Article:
When technology pisses me off (2)

A Buzz Lightyear DVD this time. My son Patrick has Asperger's Syndrome. He likes to watch the same film over and over again. He likes to watch the film over and over again. Not the adverts. Going to the cinema is not like watching a DVD at home. DVD's that won't let you skip the adverts when you're watching the DVD for the umpteenth time are RUBBISH

When technology pisses me off (1)

I've just come back from a great days fishing on the river Wye with my mate Brian. To get to the spot we tried to use a sat-nav. A Garmin something or other. It was Brian's. I don't have a sat-nav because on the few occasions I've used one in the past they have been universally rubbish. I'm sure when the work they're great - it's just that they've failed to work for me with sufficient regularity that they no longer get a chance. And this time it was more of the same. Brian spent about 20 minutes trying to enter GL17 9NU, the post-code of our destination. It refused to let him enter the post-code. He typed in GL1 (on a keyboard display that was not qwerty and consequently slowed you down, why?) and it jumped to a screen showing GL16 something or other. Various other options were tried. Nope. It flatly refused to play ball. I've learned that if something's not working there's no point carrying on trying to force it to work. That very rarely works. So we abandoned it and headed off in the general direction relying on good old paper map technology. Much later, quite by chance, we discovered what was going on. The previous sat-nav trip was for our first days fishing in Builth Wells, which is in Wales. Because of this it seemed to have got stuck in Wales. It was only accepting post-codes in Wales. Why doesn't it just let you enter the post-code you want to enter and then see if that post-code is in Wales or England? RUBBISH.

The fifth discipline

...is an excellent book by Peter Senge. It's subtitled The Art and Practice of the Learning Organisation. As usual I'm going to quote from a few pages:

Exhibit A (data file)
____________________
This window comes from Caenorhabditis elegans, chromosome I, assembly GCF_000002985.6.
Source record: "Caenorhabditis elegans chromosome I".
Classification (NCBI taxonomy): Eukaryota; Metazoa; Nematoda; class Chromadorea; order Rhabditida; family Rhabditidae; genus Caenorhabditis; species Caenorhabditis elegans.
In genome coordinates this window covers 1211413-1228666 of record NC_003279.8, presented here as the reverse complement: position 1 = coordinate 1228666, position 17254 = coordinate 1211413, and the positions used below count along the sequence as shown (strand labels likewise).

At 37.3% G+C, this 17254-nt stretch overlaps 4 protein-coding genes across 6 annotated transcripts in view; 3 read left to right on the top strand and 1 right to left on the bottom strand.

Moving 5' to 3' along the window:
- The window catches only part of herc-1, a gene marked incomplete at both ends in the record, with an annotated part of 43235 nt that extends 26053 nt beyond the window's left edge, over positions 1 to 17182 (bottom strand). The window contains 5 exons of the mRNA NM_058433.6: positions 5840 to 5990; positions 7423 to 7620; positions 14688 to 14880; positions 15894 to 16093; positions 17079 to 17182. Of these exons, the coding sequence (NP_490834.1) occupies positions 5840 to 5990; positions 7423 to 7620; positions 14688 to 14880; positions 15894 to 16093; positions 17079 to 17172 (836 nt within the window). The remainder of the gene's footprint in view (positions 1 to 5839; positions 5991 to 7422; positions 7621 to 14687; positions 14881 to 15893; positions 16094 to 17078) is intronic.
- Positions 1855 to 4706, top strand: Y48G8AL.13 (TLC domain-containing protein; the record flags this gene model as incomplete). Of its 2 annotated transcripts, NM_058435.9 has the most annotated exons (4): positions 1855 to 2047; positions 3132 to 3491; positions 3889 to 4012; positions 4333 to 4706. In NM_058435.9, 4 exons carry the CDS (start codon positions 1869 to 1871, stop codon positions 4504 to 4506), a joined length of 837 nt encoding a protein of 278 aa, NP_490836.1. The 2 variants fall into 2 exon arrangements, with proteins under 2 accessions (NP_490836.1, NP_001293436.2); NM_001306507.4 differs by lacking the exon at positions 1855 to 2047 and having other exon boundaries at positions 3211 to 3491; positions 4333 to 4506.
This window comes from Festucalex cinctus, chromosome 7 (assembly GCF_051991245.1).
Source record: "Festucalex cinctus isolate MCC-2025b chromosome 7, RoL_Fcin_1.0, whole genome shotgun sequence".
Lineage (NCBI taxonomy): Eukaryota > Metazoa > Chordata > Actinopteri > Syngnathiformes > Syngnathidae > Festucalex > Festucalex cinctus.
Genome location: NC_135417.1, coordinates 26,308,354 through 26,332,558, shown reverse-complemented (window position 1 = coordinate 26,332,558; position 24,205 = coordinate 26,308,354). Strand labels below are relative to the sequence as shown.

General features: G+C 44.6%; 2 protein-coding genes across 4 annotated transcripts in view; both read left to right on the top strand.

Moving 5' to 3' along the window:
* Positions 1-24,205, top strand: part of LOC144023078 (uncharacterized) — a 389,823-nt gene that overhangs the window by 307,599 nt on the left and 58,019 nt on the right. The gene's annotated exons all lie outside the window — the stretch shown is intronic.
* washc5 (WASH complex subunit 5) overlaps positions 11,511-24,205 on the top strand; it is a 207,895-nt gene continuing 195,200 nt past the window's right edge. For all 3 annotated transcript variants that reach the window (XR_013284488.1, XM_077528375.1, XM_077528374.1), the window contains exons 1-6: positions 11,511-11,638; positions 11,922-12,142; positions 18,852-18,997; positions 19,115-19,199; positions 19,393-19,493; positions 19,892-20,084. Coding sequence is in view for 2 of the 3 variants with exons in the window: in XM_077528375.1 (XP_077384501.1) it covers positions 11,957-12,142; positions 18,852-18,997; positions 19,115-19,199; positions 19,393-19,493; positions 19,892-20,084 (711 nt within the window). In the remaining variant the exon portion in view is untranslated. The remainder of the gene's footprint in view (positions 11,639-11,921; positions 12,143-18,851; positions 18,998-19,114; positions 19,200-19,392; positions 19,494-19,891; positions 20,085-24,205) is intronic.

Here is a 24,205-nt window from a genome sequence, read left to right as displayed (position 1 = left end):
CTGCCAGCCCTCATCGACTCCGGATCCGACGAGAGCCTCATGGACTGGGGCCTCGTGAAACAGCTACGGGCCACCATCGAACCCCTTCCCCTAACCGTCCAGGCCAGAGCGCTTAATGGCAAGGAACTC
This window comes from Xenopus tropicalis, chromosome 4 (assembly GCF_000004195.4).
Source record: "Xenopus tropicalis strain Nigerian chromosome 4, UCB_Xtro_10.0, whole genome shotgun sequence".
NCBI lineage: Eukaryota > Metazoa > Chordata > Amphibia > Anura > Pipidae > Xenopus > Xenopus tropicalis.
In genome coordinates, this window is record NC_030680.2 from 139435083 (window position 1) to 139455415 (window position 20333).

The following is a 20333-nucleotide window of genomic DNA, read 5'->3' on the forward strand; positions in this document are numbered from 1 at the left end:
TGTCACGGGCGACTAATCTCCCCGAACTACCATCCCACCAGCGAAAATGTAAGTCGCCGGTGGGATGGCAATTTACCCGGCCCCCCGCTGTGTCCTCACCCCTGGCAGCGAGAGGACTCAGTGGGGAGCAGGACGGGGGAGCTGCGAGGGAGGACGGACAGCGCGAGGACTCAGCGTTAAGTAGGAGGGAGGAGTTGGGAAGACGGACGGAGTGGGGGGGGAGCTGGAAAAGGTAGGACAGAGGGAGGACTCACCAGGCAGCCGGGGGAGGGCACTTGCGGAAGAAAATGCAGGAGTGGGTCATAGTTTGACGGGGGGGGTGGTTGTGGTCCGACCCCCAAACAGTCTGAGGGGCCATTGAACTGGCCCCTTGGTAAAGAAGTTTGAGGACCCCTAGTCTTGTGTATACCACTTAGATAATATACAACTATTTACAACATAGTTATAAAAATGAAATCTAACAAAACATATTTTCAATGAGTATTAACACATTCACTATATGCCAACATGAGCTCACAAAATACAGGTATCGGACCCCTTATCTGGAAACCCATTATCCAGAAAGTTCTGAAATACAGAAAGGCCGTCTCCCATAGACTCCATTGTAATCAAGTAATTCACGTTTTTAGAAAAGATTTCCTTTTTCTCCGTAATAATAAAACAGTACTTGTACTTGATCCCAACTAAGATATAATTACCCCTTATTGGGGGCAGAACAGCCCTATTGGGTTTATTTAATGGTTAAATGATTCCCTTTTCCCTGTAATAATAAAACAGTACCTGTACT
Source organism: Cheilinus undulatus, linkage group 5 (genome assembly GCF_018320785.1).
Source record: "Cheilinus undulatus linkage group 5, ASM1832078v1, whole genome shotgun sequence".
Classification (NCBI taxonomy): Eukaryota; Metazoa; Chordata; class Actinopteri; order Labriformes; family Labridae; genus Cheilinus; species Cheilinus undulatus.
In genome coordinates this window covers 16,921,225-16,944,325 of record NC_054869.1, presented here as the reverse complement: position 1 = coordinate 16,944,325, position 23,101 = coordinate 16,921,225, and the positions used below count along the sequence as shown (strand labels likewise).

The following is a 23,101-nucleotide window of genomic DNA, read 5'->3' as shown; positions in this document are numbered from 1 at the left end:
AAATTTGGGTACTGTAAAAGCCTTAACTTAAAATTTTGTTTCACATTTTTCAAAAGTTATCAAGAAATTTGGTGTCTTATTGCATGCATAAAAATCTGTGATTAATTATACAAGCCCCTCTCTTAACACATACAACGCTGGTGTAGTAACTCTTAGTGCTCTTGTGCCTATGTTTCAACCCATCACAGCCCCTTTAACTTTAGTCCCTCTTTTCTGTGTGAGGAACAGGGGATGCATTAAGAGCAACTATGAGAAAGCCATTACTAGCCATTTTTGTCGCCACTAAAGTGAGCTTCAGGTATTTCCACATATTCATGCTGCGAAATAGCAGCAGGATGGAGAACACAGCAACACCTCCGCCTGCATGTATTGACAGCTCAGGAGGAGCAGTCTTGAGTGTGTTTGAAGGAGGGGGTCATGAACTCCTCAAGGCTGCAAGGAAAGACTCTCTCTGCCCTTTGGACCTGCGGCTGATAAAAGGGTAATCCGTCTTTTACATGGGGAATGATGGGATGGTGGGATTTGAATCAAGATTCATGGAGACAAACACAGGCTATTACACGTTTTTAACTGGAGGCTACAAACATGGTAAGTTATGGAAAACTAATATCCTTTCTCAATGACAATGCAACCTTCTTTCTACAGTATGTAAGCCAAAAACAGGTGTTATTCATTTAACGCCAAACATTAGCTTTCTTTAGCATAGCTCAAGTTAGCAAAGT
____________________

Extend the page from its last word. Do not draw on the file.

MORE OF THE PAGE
Surprisingly few adults work to rigorously develop their own personal mastery.
More often than we realize systems cause their own crises, not external forces or individuals' mistakes.
Living systems have integrity. Their character depends on the whole.
In systems thinking it is an axiom that every influence is both a cause and an effect. Nothing is ever influenced in just one direction.
One of the highest leverage points for improving system performance, is the minimization of system delays.
Learning is eventually always about action.
The total absence of meaningful practice or rehearsal is probably the predominant factor that keeps most management teams from being effective learning units.
No practice, no learning.
Don't push growth; remove the factors limiting growth.
Most organizations are dominated by linear thinking, not systems thinking. The dominance of the event mentality tells people that the name of the game is reacting to change, not generating change.
It cannot be stressed too much that team learning is a team skill.
You cannot change how someone thinks, but you can give them a tool the use of which leads them to think differently [Buckminster Fuller].
Sensing and acting locally is exactly how complex living systems work.
Hierarchy is antithetical to dialogue, and it is difficult to escape hierarchy in organisations.